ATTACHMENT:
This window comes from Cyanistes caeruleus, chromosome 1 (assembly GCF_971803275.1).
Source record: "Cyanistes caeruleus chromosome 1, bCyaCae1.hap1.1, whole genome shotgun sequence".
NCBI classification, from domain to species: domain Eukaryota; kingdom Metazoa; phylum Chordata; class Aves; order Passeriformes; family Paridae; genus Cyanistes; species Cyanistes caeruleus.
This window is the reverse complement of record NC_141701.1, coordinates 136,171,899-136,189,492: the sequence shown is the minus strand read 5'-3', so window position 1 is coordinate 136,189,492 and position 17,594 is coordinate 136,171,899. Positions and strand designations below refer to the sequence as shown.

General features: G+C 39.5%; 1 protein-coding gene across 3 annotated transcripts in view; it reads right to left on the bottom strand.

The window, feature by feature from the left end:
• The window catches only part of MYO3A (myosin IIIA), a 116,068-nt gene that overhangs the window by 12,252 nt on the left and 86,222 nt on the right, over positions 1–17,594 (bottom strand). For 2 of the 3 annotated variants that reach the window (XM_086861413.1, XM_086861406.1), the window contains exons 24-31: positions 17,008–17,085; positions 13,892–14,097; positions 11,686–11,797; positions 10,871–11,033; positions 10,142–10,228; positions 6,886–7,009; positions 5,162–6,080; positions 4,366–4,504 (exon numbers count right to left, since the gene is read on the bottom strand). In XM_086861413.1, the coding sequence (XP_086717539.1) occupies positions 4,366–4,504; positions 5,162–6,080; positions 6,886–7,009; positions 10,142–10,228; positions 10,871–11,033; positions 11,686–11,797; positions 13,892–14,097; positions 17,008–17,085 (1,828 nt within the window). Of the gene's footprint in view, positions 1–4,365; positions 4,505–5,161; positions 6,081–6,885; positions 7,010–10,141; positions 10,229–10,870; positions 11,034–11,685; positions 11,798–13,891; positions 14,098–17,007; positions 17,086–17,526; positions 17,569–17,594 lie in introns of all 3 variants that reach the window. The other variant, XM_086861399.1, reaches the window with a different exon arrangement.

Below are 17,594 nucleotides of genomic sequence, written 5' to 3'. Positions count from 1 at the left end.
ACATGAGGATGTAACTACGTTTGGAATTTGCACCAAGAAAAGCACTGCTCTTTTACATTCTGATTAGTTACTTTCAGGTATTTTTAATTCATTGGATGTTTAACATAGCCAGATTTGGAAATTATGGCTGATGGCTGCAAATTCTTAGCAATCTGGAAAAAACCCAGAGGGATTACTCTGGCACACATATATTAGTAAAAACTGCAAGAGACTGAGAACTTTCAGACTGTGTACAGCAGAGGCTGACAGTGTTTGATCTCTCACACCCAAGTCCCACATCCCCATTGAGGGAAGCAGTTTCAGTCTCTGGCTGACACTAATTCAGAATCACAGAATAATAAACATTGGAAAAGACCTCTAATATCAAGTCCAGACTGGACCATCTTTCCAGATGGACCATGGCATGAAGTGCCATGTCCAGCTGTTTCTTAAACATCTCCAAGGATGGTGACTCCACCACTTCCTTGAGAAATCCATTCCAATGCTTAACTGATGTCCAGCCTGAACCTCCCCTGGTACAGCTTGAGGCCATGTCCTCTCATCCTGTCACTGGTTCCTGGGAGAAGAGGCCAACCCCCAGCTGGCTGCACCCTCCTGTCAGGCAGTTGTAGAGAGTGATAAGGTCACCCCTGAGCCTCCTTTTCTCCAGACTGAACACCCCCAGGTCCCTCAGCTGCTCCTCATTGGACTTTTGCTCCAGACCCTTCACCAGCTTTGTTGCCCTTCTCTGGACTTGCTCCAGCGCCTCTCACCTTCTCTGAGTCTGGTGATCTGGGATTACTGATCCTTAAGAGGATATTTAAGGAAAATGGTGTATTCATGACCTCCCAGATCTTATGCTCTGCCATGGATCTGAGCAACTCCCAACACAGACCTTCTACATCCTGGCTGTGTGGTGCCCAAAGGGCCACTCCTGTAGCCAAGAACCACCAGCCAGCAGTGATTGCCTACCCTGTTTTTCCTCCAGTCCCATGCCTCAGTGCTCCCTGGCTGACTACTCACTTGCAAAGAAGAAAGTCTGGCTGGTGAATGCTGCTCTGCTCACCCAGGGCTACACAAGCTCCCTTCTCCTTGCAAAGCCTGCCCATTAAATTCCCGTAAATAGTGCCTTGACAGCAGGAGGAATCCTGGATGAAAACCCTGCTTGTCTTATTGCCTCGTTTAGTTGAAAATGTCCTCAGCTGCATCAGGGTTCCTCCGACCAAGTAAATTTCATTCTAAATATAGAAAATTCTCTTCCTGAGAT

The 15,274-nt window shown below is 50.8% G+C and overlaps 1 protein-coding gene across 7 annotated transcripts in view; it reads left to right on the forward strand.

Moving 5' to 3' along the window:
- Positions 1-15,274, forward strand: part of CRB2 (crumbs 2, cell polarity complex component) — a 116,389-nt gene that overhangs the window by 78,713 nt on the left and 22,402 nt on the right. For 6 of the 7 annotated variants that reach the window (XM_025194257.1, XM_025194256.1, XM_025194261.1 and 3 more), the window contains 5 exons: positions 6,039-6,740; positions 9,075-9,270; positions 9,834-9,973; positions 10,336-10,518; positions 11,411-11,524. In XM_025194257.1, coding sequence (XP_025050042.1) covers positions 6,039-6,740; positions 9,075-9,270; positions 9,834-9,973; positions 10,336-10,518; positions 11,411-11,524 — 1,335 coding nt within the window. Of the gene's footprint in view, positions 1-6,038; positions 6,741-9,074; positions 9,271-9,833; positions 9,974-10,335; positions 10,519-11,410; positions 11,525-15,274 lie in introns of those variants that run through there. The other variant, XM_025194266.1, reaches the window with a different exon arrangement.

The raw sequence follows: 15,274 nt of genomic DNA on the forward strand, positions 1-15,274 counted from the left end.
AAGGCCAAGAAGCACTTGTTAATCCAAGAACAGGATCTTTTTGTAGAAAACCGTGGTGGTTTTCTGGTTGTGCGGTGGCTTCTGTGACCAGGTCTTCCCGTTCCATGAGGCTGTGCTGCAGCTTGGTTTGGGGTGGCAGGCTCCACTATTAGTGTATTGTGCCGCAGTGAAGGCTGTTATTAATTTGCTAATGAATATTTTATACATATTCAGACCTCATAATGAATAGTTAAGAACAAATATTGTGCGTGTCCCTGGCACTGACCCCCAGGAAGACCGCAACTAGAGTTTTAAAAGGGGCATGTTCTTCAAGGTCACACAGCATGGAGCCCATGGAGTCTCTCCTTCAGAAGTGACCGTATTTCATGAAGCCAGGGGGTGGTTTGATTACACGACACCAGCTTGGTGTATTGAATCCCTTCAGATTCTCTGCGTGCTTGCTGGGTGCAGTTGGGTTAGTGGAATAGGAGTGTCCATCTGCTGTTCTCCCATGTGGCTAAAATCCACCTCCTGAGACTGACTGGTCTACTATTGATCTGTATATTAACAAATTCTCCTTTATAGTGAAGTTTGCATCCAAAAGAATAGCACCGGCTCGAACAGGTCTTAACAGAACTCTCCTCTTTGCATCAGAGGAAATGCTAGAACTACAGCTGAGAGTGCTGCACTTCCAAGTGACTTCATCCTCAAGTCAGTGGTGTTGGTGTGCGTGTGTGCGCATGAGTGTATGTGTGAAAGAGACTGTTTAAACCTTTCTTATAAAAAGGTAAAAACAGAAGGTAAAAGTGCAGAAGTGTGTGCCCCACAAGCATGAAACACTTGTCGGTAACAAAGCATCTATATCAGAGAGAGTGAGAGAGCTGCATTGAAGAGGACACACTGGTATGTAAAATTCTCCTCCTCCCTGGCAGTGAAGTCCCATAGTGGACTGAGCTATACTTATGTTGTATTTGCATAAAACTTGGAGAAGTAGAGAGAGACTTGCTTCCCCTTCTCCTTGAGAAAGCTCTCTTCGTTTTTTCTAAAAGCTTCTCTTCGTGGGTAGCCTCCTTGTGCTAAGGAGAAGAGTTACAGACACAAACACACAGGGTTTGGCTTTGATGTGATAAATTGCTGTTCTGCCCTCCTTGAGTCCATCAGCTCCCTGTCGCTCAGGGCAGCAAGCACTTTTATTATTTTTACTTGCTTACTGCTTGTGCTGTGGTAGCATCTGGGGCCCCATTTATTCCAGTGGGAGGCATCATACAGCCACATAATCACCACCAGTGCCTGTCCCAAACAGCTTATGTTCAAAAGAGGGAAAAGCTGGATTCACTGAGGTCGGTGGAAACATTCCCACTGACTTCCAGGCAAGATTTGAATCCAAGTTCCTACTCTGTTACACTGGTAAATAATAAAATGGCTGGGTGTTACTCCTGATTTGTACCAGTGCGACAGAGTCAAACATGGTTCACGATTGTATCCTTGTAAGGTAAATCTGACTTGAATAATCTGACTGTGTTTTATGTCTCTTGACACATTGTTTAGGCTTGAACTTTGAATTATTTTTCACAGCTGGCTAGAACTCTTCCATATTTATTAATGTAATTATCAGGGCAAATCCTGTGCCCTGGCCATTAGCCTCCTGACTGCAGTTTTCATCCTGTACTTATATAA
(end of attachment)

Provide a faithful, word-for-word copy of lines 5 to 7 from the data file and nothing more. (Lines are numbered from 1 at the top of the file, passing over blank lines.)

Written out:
General features: G+C 39.5%; 1 protein-coding gene across 3 annotated transcripts in view; it reads right to left on the bottom strand.

The window, feature by feature from the left end:
• The window catches only part of MYO3A (myosin IIIA), a 116,068-nt gene that overhangs the window by 12,252 nt on the left and 86,222 nt on the right, over positions 1–17,594 (bottom strand). For 2 of the 3 annotated variants that reach the window (XM_086861413.1, XM_086861406.1), the window contains exons 24-31: positions 17,008–17,085; positions 13,892–14,097; positions 11,686–11,797; positions 10,871–11,033; positions 10,142–10,228; positions 6,886–7,009; positions 5,162–6,080; positions 4,366–4,504 (exon numbers count right to left, since the gene is read on the bottom strand). In XM_086861413.1, the coding sequence (XP_086717539.1) occupies positions 4,366–4,504; positions 5,162–6,080; positions 6,886–7,009; positions 10,142–10,228; positions 10,871–11,033; positions 11,686–11,797; positions 13,892–14,097; positions 17,008–17,085 (1,828 nt within the window). Of the gene's footprint in view, positions 1–4,365; positions 4,505–5,161; positions 6,081–6,885; positions 7,010–10,141; positions 10,229–10,870; positions 11,034–11,685; positions 11,798–13,891; positions 14,098–17,007; positions 17,086–17,526; positions 17,569–17,594 lie in introns of all 3 variants that reach the window. The other variant, XM_086861399.1, reaches the window with a different exon arrangement.